In this world, in addition to man’s will, two other wills are entirely opposite to each other. God not only wants us to obey Him; He also wants us to withstand Satan. Hence, God puts these two matters together two times in the Bible. James 4:7a says, "Be subject therefore to God," and 4:7b says, "Withstand the devil." First Peter 5:6-9 says, "Therefore be humbled under the mighty hand of God...Your adversary, the devil...Him withstand, being firm in your faith." This is balance in the truth. A believer should submit himself to God in everything he encounters. He should confess that God’s ordering for him is the best. Though he suffers, he willingly obeys because this is the will of God. This is what we have spoken of in chapter one. This is half of the truth. The apostles knew that we are in danger of being biased, so they immediately said that we have to withstand the devil after we submit. The reason for this is that in addition to God’s will, there is also the devil’s will. Many times he counterfeits God’s will, particularly in our circumstances. If we are misled to think that there is only God’s will in this world, we will be deceived by the devil and take his will as God’s will. Hence, God wants us to obey Him and, at the same time, withstand the devil. To withstand is a work of the will. To withstand is for the will to oppose, to be unwilling, to decline, and to disagree. God wants us to use our will. This is why He says, "Withstand." God will not withstand on our behalf; we ourselves have to withstand. We still have a will, and we still should use our will to obey God’s word. This is the teaching of the Bible.
But the believer misunderstands and supposes that God’s will is manifested in His arrangement of the environment. To him, everything that comes upon him is fully God’s will. Consequently, there is no need for his will to have any further selection, consideration, determination, resistance, or anything else. He merely accepts everything in silence. This sounds good and right. But unavoidably, there can be misunderstanding. It is true that we acknowledge God’s hand behind everything. We also know that we should fully submit under God’s hand. But this is more a matter of attitude than a matter of conduct. If whatever befalls us is God’s commanded will, do we have anything to say? This is a matter of attitude. When we become willing to obey God, we can further examine and ask: Are these matters from evil spirits? Or are they permitted by God? If they are ordained by God, we have nothing to say. But if they are not, we should work with God to withstand them. We should not submit to every circumstance without daily examining and testing it. Our attitude should be the same all the time, but our practice should be carried out only after we understand the circumstance. Otherwise, we may be obeying the devil’s will.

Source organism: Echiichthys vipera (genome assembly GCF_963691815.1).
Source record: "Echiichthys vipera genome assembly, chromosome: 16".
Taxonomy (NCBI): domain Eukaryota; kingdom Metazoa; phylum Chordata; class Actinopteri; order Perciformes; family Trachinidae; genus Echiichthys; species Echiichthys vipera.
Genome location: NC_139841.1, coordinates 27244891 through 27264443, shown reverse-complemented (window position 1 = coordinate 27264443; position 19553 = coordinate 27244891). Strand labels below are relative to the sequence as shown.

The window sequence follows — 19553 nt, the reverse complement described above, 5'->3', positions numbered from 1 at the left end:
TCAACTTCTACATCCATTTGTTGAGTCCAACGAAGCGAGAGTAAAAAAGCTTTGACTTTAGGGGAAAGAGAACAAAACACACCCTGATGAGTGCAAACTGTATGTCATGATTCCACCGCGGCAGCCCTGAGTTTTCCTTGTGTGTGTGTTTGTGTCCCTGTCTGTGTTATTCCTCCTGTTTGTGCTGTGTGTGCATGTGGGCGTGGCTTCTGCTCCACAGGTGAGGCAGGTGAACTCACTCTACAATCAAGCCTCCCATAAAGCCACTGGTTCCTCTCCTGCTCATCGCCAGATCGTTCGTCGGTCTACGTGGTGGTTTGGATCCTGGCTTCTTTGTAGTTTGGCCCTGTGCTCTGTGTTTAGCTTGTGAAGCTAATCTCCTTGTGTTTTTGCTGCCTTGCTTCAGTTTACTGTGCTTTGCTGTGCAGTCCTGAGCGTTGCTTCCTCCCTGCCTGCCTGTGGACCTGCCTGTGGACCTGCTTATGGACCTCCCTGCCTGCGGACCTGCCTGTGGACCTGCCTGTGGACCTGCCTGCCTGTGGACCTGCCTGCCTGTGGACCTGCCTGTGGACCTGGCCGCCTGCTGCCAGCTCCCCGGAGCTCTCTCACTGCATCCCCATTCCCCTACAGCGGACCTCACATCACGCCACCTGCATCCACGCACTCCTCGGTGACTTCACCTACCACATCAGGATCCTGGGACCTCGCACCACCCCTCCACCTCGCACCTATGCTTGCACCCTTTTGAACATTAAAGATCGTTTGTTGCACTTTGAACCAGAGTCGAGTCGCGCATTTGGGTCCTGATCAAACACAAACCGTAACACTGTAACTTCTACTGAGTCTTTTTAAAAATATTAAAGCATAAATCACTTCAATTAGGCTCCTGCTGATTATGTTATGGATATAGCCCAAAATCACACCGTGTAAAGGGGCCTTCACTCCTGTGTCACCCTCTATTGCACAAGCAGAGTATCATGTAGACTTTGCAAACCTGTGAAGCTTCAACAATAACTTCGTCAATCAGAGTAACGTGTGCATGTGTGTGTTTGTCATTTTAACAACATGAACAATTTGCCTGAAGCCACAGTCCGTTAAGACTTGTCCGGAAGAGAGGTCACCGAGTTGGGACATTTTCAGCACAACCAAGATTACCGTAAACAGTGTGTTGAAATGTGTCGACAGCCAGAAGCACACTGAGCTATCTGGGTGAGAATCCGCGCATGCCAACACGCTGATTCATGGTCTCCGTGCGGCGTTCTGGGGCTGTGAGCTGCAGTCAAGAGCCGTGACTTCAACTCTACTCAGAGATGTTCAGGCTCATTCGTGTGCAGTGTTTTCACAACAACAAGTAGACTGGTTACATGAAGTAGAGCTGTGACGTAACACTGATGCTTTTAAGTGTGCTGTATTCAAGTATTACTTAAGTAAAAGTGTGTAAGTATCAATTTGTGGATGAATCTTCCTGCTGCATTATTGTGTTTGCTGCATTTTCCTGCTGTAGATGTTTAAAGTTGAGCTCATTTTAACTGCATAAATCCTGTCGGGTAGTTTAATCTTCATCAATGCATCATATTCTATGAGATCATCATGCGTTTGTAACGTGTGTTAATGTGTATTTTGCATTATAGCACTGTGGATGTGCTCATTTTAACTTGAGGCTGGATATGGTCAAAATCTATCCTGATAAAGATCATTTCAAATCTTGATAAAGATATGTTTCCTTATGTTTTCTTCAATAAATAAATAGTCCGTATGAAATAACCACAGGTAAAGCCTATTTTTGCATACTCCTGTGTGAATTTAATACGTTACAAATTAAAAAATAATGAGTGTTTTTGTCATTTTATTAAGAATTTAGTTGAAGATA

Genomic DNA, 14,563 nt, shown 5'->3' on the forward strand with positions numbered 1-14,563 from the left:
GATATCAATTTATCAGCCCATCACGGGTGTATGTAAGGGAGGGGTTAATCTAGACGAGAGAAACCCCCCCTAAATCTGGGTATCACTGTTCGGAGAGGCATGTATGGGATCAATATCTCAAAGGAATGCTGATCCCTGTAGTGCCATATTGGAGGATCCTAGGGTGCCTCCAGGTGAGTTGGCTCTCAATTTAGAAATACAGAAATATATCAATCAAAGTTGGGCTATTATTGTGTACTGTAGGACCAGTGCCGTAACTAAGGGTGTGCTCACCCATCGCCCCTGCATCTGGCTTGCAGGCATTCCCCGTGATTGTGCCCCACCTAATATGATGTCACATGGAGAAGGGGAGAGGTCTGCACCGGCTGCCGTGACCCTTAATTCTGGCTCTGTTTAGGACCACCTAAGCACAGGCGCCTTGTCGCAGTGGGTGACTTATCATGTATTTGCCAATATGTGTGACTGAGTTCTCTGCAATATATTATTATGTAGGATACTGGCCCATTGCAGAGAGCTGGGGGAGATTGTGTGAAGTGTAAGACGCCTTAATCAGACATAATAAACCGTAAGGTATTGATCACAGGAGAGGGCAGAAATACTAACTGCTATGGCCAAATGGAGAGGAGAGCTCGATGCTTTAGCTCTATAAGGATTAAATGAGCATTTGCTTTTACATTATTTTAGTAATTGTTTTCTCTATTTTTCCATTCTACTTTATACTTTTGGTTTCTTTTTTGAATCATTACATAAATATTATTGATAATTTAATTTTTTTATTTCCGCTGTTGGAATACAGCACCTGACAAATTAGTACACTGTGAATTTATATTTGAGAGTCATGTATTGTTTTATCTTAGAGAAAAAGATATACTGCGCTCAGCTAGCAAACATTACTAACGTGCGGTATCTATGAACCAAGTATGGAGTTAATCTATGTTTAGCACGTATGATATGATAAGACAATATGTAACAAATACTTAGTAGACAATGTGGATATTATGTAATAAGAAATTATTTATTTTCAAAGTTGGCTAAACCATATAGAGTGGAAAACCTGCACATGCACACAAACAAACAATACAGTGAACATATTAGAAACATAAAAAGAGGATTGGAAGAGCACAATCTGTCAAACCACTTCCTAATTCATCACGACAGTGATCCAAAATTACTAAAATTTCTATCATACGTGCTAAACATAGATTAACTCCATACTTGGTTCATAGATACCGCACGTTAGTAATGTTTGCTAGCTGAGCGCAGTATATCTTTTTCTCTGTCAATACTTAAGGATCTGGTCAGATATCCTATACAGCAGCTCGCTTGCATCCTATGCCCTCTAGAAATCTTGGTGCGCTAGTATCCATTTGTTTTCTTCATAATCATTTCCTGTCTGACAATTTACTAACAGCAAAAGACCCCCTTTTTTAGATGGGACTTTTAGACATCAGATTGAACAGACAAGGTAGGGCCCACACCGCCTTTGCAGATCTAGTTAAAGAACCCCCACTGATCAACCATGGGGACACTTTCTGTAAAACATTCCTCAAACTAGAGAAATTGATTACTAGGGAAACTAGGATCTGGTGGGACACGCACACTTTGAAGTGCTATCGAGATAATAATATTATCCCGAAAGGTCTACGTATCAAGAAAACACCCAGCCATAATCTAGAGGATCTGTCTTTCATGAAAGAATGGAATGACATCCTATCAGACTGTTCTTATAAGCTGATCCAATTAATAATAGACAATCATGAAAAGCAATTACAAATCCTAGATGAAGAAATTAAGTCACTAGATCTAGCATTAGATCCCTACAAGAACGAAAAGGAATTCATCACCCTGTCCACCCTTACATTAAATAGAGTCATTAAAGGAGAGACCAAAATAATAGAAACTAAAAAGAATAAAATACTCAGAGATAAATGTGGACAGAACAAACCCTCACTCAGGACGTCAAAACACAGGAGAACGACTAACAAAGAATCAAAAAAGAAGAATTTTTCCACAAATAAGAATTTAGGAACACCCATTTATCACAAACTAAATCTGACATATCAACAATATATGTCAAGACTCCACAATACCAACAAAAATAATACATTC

Believers should not be people without a mind. They should not be entirely passive and controlled by the circumstance. Rather, whenever they encounter anything, they should always vigorously, actively, and consciously examine its source, test its nature, understand its content, and then decide on a course of action. Being submissive to God is important, but this does not mean blind submission. A vigorous investigation does not mean that we can disobey God in our circumstance. Rather, it means that we have the intention to submit to God, but we want to know if it is God that we are submitting to. Today few believers are submissive in their attitude. This means that even if they know something is of God, few will submit. Yet when they have been broken by God, they still do not discern if a matter is from God; as long as something comes to them, they accept it without any question. The balanced truth is to be submissive in attitude yet, at the same time, to accept something only after one is clear about its source.
Many fully consecrated believers do not understand this difference. They just passively submit to the circumstance, assuming that everything is God’s arrangement. This gives evil spirits the opportunity to utilize and afflict them. Evil spirits prepare the circumstances as traps in order to cause the believers to accomplish their will. They may stir up storms and may cause the believers to be afflicted by them. In this way, they make believers suffer the sin of others, while considering this to be an example of not resisting "him who is evil" (Matt. 5:39). Little do they realize that God also wants them to be "struggling against sin" (Heb. 12:4), to overcome the spirit of this age through overcoming the circumstances.
The results of such a practice are: (1) they no longer use their will to choose and decide; (2) God will not pressure them through their environment; and (3) evil spirits will utilize the circumstance to take over their passive will. Then the believers will be submitting to evil spirits and think that they are submitting to God.
(Spiritual Man, The (3 volume set), Chapter 37, by Watchman Nee)